Yes, I like C++11 and also Java, but for different targets/purposes.

 

Do you mind if a language is slow or fast like C or C++? C++ seems to be used by most because of its speed and the fact that its multiparadigm.
Why hasn't any language be made as fast as C? Lua is like 10x slower than C even though it's like the fastest scripting language.
What would happen if lua were a compiled language?

 

- I care only if I need a language that isn't itself a performance bottleneck. I also doubt that C++ is more used than C (think on all the embedded and industry system, or just at linux..)

- Don't know, maybe because C can be easily mapped/translated to ASM or machine code. Lua and C also have different purpose (dunno also if lua is the "fastest" scripting language").

- A compiled scripting language (maybe even a native compiled) would be a pain in the a...

 

Anyway I think it's better spending time to improve programming and engineering skills instead of searching a faster programming language.

Edited by Alessio1989

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So speed doesn't really matter?

Speed matters. You won't be seeing a AAA game engine made in Lua any time soon, although you might see tools for the game using Lua (WoW I think uses Lua for addons). The thing is speed of a language matters to a project manager, not to individual coders.

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Do you mind if a language is slow or fast like C or C++? C++ seems to be used by most because of its speed and the fact that its multiparadigm.
Why hasn't any language be made as fast as C? Lua is like 10x slower than C even though it's like the fastest scripting language.
What would happen if lua were a compiled language?

 

Languages don't have "speed". their implementations do. (Allthough some language features in higher level languages can make certain optimizations very difficult for a compiler to perform) JIT compilation as it is used by Java and C# however has its own performance advantages but it is difficult to take advantage of them on the client due to the long startup delay you get if you try to do heavy optimization when the program starts, This is one of the reasons for Javas popularity on servers. The server JVM can greatly outperform todays C and C++ compilers in code that makes heavy use of dynamic dispatch for example.

 

Languages such as D and Go have the potential to be as fast as C or C++ (or even faster if they become more popular) but they're not popular enough (and probably never will be due to inertia), currently the best Go compiler is quite a bit slower than Oracles Java VM or Microsofts .Net.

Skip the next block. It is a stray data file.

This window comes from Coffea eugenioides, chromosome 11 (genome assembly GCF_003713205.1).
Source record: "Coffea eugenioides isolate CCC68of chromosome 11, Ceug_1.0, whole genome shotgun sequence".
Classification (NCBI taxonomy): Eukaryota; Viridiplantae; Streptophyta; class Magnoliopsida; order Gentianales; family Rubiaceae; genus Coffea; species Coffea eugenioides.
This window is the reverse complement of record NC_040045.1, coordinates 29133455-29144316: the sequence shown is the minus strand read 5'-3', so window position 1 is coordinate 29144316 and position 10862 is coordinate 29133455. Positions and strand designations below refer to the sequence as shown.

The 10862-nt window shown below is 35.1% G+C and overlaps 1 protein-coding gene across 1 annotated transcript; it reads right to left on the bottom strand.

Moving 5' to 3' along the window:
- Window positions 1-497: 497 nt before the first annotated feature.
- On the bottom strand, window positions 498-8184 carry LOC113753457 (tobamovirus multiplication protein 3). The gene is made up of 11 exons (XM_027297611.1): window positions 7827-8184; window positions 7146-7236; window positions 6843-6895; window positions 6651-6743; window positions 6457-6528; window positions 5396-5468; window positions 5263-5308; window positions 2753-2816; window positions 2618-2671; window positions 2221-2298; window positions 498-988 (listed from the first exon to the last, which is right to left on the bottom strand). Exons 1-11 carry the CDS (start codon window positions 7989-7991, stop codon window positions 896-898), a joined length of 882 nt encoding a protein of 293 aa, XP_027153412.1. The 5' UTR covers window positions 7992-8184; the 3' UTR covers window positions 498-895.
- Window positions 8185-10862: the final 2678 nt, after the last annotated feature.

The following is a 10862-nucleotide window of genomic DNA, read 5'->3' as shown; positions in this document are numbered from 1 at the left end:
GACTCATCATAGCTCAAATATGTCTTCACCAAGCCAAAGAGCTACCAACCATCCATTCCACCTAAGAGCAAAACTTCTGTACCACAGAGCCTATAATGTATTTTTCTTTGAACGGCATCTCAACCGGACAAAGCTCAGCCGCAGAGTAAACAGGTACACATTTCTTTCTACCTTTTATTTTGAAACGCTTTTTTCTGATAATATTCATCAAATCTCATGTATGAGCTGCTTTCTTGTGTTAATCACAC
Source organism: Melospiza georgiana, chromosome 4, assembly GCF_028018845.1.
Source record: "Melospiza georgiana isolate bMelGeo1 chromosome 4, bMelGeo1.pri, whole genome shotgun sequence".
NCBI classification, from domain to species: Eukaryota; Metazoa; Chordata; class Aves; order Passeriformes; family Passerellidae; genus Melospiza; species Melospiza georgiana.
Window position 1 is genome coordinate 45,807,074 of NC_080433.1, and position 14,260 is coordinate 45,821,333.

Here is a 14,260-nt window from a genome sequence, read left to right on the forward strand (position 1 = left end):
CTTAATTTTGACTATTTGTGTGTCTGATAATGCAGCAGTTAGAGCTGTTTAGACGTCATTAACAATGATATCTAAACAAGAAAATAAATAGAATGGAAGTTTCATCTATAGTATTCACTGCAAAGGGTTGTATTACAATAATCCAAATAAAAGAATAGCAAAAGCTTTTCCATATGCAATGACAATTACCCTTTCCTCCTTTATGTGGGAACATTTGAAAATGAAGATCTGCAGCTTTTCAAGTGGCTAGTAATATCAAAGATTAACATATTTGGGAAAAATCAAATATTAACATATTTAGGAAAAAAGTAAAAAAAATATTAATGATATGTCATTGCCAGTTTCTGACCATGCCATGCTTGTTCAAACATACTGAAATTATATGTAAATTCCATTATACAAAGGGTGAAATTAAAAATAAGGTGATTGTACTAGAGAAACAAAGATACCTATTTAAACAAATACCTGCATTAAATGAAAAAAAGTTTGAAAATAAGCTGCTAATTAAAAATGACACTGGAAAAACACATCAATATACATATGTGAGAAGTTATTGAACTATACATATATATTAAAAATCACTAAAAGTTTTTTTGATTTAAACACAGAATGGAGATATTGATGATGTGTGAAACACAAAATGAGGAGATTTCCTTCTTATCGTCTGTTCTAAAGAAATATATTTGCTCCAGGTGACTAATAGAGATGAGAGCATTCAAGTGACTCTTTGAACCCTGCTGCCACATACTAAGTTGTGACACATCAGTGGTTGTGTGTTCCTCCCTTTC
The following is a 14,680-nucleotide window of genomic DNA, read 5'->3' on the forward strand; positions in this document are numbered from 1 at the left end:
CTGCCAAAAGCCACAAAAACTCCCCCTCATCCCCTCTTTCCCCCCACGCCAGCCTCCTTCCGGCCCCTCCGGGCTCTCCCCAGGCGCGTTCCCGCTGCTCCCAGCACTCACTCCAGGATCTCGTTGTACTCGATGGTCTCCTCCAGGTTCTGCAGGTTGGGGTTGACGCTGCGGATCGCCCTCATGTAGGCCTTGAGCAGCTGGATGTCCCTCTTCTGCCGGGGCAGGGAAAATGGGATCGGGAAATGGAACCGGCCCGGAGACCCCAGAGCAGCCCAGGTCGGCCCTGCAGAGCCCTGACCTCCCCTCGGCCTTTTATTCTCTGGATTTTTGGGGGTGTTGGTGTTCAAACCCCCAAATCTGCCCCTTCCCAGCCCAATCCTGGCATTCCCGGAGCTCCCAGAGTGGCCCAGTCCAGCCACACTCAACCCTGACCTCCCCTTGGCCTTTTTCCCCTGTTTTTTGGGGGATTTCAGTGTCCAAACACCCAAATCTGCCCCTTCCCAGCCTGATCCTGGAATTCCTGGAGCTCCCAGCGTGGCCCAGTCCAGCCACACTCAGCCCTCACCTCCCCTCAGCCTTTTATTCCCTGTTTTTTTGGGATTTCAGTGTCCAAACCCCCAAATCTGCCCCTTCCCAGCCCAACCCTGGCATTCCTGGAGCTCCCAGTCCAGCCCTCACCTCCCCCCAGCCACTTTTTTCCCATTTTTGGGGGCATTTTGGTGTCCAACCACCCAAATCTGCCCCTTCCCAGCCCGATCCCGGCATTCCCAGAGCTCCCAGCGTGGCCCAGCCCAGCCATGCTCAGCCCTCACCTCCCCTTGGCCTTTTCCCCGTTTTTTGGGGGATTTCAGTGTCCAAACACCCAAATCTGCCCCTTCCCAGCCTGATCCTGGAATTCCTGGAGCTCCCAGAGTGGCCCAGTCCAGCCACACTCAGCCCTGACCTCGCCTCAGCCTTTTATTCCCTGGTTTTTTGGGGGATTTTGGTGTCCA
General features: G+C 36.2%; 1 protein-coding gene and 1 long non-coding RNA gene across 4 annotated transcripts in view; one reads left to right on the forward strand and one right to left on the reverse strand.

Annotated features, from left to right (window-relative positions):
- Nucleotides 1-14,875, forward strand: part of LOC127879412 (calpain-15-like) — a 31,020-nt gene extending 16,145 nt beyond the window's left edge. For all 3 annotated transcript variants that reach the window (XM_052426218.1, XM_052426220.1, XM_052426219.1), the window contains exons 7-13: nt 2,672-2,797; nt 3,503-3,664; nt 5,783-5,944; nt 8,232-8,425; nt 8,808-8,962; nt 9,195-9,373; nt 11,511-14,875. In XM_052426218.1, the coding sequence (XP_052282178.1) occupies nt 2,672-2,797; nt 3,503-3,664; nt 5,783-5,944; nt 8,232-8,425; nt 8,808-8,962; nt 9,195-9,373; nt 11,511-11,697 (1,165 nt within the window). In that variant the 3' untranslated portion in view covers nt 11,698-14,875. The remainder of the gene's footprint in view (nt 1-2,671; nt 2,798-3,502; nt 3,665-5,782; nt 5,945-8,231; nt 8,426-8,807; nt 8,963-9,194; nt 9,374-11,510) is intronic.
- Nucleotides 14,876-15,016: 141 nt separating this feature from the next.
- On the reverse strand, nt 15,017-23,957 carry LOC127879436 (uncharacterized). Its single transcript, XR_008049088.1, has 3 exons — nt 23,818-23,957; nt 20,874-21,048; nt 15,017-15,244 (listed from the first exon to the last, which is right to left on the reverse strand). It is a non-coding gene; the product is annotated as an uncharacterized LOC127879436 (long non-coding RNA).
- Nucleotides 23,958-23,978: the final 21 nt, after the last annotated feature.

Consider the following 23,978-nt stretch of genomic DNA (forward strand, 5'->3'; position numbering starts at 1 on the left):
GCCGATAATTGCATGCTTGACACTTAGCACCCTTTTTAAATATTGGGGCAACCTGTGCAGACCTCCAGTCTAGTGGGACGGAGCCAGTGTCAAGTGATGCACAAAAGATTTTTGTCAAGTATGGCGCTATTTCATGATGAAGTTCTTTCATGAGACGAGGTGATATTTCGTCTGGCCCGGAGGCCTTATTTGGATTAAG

The compiler is ultimatly responsible for generating "optimal" assembly. The opensource community, Microsoft, (Apple ??), and CPU manufacturers push millions of dollars into compiler R&D primarily for C++ due to its popularity(The OS and/or CPU with the best performing C++ compiler has a huge advantage over the competition since the compiler has such a big impact on the final performance.

 

Microsoft and Oracle also push quite a bit of resources into the .Net and Java runtimes but they are far harder languages to optimize due to the safety requirements (Java also suffers quite a bit from its early focus on the Sparc CPU architecture(parts of the language can't run natively on a x86 CPU).

 

When it comes to scripting languages such as Lua, Python, etc the only sane option is interpretation and JIT compilation (Having to recompile your scripts using a AOT compiler before you can test even a minor change would remove one of the biggest advantages you get from a scripting language and many of these languages allow you to create and modify functions, classes, etc at runtime and have the changes take effect immediatly (this is a huge advantage when you are tweaking gameplay code as you can enter your changes using a in-game console while the game is running, see the result immediatly and save or discard your changes as you see fit rather than having to recompile and restart the application every time you wish to test a small change)

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Google esoteric languages , there are tons of them, most of them are created as a joke or simply to test how far you can take language design and still get a "usable" result

, They are not intended to be used for real work.

I beg to differ.